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New deal for reserve-to-active moves

Sep. 25, 2012 - 03:08PM   |   Last Updated: Sep. 25, 2012 - 03:08PM  |  
Boatswain's mate is one of the ratings eligible for reserve-to-active moves.
Boatswain's mate is one of the ratings eligible for reserve-to-active moves. (MC2 William Jamieson / Navy)
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Who can make the switch

Reserve sailors in the following ratings and year groups are eligible to apply to join the active component. Sailors in the first round can apply now; those in the second and third rounds can apply at a yet-to-be-determined date based on Round 1 application processing, according to Navy officials.
ROUND 1 (apply now)
Rating       Year group(s)
ABH       1999-2002, 2010-11
AO       1994-1997, 2006, 2010-11
AWO       2005-06
BM       2006
CS       2010-11
CSS       2006-11
ETR       2003, 2006-08
YN       2001-05

Rating       Year group(s)
ABE       2009-11
AME       2009-10
DC       2002, 2004-05
EOD       2008, 2011
GSM       2002-04
HT       2005
MMW       2000, 2003, 2005-07, 2011
MU       2002, 2006, 2008, 2011
STS       2002-03, 2005-06,
       2008, 2010
Rating        Year group(s)
AC       2005
CTI (ARAB)       2005, 2007
CTI (RUS)       2004-05
CTR       2006, 2007
EN       2003, 2005, 2008
IC       2002-04
MA       2004-05
MME       2004-05, 2007
QM       2009

Navy reservists wanting to rejoin the active force have had the burden of visiting a recruiter and standing in line with the newbies until now.

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Navy reservists wanting to rejoin the active force have had the burden of visiting a recruiter and standing in line with the newbies until now.

The Navy announced its Enlisted Reserve to Active Component Augmentation Program on Sept. 9 in a fleetwide message, NAVADMIN 274/12. The new program, in the works for years, allows reservists in needed skills and year groups to return to the active component.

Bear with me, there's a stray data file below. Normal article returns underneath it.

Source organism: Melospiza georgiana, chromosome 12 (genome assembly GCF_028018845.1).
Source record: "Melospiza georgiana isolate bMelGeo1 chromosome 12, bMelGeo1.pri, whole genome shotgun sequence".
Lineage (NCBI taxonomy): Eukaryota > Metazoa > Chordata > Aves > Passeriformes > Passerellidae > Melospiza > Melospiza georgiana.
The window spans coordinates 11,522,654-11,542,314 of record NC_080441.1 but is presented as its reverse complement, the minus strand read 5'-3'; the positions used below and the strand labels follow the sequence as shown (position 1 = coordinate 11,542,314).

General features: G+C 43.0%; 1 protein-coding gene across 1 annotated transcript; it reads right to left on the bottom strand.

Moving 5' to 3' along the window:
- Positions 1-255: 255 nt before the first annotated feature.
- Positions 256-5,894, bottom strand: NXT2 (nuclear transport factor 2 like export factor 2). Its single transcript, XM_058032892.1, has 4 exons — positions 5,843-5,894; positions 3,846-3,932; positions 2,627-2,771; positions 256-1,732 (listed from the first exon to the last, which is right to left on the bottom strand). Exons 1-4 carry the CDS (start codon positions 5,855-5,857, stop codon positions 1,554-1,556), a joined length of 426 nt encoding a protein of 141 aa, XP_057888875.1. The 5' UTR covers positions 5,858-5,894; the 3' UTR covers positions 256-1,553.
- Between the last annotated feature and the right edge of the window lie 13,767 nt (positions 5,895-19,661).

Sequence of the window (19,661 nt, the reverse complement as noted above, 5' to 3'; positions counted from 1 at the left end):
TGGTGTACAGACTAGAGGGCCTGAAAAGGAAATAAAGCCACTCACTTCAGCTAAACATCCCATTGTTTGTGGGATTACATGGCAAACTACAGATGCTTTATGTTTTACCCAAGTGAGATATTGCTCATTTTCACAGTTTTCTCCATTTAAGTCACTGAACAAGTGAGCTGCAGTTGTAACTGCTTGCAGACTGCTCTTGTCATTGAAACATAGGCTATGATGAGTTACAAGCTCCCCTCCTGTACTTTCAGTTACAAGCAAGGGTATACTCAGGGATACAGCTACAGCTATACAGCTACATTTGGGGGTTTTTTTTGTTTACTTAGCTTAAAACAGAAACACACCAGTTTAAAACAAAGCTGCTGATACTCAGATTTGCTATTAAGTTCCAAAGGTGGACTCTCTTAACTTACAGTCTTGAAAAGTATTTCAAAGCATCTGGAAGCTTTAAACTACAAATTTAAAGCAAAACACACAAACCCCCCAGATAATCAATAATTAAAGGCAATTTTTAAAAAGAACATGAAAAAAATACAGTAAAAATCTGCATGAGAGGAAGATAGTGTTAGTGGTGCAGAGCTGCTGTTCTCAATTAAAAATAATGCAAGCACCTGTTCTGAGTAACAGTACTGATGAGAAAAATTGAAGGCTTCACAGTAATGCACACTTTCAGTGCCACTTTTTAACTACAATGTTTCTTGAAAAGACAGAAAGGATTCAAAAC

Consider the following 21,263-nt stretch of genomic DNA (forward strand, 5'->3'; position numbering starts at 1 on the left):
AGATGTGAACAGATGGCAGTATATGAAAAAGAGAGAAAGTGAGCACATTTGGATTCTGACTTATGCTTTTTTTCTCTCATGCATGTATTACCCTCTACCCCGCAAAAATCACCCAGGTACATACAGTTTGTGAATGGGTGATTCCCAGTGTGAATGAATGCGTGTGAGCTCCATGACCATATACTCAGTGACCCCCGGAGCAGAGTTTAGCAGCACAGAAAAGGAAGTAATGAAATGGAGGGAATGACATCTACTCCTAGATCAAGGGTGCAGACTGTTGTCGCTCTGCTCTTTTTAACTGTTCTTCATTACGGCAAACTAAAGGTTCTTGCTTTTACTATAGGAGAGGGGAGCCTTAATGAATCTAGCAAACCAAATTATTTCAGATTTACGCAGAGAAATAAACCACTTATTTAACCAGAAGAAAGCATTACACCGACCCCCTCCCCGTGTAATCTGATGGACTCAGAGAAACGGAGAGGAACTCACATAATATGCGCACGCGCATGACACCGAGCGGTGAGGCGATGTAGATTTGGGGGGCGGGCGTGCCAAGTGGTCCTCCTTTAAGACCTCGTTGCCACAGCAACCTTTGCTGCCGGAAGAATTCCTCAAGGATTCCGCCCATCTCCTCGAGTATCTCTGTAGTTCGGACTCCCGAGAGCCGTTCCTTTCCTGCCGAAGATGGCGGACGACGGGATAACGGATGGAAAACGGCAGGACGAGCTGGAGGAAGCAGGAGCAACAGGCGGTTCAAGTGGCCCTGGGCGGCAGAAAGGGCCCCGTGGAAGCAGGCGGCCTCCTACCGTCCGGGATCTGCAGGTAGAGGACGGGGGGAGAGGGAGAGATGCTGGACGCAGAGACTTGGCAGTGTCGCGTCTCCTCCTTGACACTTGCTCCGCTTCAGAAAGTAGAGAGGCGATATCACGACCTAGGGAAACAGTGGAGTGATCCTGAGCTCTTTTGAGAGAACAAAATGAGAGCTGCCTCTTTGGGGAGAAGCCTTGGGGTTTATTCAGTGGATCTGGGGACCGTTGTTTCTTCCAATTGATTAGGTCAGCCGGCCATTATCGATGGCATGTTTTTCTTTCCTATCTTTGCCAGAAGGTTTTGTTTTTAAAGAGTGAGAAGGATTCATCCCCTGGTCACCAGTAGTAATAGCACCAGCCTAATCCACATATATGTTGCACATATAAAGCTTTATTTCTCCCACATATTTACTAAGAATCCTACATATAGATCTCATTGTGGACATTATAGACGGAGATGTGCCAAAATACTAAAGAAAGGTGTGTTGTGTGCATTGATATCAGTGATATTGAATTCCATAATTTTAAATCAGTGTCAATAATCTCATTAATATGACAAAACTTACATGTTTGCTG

The move to active duty for these sailors is not an activation or recall to active duty. In those cases, a reservist only comes back on active duty for a set period, remaining part of the Reserve. He would compete for advancement with fellow reservists and return to the reserve component after his active-duty tour.

Under the new program, selected sailors execute a new active-duty contract, compete for advancement as an active sailor and continue on with their active career, said Rear Adm. Tony Kurta who heads manpower plans for the chief of naval personnel.

The program allows the Navy to more easily tap its pool of experienced petty officers to fill holes in the active force, Kurta said. It also avoids having to recruit and train new sailors, a process that can take years.

At the start, the Navy has identified 25 ratings with needs in the fleet that correspond with "inventory in the selected reserves," Kurta said. "We're not sure what the interest level or take rate will be."

The program is not temporary. It's now a permanent part of how the Navy does business, Kurta said. The long-term plan will be to automate the process for reservists to apply for active jobs by first processing applications through the Perform to Serve re-enlistment approval process.

That long-term goal will require putting into effect a PTS-like re-enlistment approval system for the Selected Reserve. Slated to be called the Re-enlistment Control Module, the system is still being funded and developed, but eventually it will be in place and will operate like the active PTS system. When that happens, reservists will be able to compete to re-enlist for active-duty spots with the click of a mouse.

Until then, these applications will be submitted manually to personnel officials and processed by hand.

"We're going to do it in phases at a rate we can handle, so we don't overwhelm [Navy Personnel Command]," Kurta said. "We'll advertise once we get a handle on that. We'll advertise about six ratings at first, and it will help us gauge the interest level. And once we're comfortable with that, we'll advertise a few more."

Six-year effort

The announcement is the culmination of six years of work of the last two chiefs of the Navy Reserve retired Vice Adm. John Cotton, who started the idea, and retired Vice Adm. Dirk Debbink, who took over from there.

Cotton liked to call the effort "Sailor for Life," though the Navy now calls it "Continuum of Service."

"What it is really about is creatively removing barriers and fundamentally changing the way we not only do business, but the way we think of a career in the U.S. Navy," Debbink told Navy Times in May. "The day is here where a sailor can go from active duty to the Reserve and back again without ever really having a break in service."

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